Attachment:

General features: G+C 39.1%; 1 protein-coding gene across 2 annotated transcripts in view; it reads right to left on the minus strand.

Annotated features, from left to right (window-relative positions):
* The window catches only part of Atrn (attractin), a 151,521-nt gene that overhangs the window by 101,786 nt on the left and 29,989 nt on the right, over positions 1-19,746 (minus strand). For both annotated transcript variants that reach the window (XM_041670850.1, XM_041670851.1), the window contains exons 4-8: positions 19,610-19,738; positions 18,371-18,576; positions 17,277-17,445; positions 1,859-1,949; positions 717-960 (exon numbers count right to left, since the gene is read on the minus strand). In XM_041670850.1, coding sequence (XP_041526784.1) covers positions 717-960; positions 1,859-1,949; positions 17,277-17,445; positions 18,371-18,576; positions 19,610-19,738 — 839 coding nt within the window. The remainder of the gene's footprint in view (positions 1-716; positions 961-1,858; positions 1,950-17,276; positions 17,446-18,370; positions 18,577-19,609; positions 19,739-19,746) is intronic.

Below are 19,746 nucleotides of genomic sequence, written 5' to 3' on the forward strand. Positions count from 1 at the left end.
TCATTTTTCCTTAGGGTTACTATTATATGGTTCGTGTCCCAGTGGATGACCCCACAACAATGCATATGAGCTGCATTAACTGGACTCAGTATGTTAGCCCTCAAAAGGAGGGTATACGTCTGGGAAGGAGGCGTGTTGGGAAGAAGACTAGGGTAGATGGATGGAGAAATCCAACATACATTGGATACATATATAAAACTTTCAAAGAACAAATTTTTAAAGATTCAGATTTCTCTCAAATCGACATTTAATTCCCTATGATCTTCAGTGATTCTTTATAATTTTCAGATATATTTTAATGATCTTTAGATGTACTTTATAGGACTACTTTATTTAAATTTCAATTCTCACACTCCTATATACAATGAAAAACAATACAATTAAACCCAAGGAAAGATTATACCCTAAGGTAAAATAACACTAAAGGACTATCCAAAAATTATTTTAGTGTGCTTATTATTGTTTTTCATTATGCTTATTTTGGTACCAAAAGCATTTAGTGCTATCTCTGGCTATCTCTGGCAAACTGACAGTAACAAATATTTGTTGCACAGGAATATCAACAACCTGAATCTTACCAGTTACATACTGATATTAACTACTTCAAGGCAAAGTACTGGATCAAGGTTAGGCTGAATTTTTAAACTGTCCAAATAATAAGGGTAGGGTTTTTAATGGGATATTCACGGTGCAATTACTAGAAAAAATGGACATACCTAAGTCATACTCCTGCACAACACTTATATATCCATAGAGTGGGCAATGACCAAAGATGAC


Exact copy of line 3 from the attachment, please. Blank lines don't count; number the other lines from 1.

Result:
* The window catches only part of Atrn (attractin), a 151,521-nt gene that overhangs the window by 101,786 nt on the left and 29,989 nt on the right, over positions 1-19,746 (minus strand). For both annotated transcript variants that reach the window (XM_041670850.1, XM_041670851.1), the window contains exons 4-8: positions 19,610-19,738; positions 18,371-18,576; positions 17,277-17,445; positions 1,859-1,949; positions 717-960 (exon numbers count right to left, since the gene is read on the minus strand). In XM_041670850.1, coding sequence (XP_041526784.1) covers positions 717-960; positions 1,859-1,949; positions 17,277-17,445; positions 18,371-18,576; positions 19,610-19,738 — 839 coding nt within the window. The remainder of the gene's footprint in view (positions 1-716; positions 961-1,858; positions 1,950-17,276; positions 17,446-18,370; positions 18,577-19,609; positions 19,739-19,746) is intronic.